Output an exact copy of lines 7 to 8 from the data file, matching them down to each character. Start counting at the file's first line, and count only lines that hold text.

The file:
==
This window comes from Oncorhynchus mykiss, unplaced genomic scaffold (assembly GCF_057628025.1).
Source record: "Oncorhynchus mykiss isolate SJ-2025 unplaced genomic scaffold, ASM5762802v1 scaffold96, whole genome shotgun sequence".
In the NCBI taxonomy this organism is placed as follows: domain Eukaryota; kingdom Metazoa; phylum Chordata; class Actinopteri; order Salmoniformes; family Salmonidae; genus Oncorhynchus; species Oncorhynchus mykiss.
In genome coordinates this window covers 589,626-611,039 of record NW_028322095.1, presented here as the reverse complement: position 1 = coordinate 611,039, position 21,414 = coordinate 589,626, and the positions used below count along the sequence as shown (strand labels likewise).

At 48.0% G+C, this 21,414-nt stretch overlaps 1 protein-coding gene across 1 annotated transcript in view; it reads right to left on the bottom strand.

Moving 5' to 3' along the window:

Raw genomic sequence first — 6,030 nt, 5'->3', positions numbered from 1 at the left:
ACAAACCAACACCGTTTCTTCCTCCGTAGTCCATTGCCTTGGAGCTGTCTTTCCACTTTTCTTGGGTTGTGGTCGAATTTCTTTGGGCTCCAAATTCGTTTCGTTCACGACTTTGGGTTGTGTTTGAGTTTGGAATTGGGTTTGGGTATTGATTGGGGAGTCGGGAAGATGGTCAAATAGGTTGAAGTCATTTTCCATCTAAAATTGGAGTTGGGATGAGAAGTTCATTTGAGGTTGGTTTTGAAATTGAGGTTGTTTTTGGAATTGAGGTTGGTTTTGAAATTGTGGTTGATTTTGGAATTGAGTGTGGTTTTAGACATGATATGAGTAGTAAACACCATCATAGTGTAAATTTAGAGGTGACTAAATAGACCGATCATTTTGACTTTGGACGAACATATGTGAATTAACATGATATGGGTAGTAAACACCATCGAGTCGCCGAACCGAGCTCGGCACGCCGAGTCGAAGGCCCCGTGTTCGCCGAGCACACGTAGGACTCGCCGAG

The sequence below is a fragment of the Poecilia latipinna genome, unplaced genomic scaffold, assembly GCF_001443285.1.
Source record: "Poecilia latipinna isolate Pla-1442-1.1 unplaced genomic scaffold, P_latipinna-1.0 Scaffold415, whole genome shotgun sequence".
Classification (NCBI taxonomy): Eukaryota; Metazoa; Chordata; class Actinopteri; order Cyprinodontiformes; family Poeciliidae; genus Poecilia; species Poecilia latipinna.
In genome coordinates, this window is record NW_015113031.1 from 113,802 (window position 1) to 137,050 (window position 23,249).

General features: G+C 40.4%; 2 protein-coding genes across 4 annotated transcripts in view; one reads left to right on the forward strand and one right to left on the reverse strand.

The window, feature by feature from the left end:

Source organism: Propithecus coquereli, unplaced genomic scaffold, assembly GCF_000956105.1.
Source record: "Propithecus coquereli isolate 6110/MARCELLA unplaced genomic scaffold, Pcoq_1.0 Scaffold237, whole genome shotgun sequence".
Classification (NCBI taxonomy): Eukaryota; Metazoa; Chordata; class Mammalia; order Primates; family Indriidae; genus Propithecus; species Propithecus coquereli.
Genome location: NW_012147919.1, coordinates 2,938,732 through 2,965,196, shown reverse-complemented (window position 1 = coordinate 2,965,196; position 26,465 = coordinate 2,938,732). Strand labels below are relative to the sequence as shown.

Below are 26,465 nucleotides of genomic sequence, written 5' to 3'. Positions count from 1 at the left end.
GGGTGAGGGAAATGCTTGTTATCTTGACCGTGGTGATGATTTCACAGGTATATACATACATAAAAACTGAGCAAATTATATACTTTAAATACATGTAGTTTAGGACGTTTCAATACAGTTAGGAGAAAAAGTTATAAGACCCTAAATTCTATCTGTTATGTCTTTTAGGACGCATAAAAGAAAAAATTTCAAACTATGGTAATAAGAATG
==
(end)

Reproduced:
Raw genomic sequence first — 6,030 nt, 5'->3', positions numbered from 1 at the left:
ACAAACCAACACCGTTTCTTCCTCCGTAGTCCATTGCCTTGGAGCTGTCTTTCCACTTTTCTTGGGTTGTGGTCGAATTTCTTTGGGCTCCAAATTCGTTTCGTTCACGACTTTGGGTTGTGTTTGAGTTTGGAATTGGGTTTGGGTATTGATTGGGGAGTCGGGAAGATGGTCAAATAGGTTGAAGTCATTTTCCATCTAAAATTGGAGTTGGGATGAGAAGTTCATTTGAGGTTGGTTTTGAAATTGAGGTTGTTTTTGGAATTGAGGTTGGTTTTGAAATTGTGGTTGATTTTGGAATTGAGTGTGGTTTTAGACATGATATGAGTAGTAAACACCATCATAGTGTAAATTTAGAGGTGACTAAATAGACCGATCATTTTGACTTTGGACGAACATATGTGAATTAACATGATATGGGTAGTAAACACCATCGAGTCGCCGAACCGAGCTCGGCACGCCGAGTCGAAGGCCCCGTGTTCGCCGAGCACACGTAGGACTCGCCGAG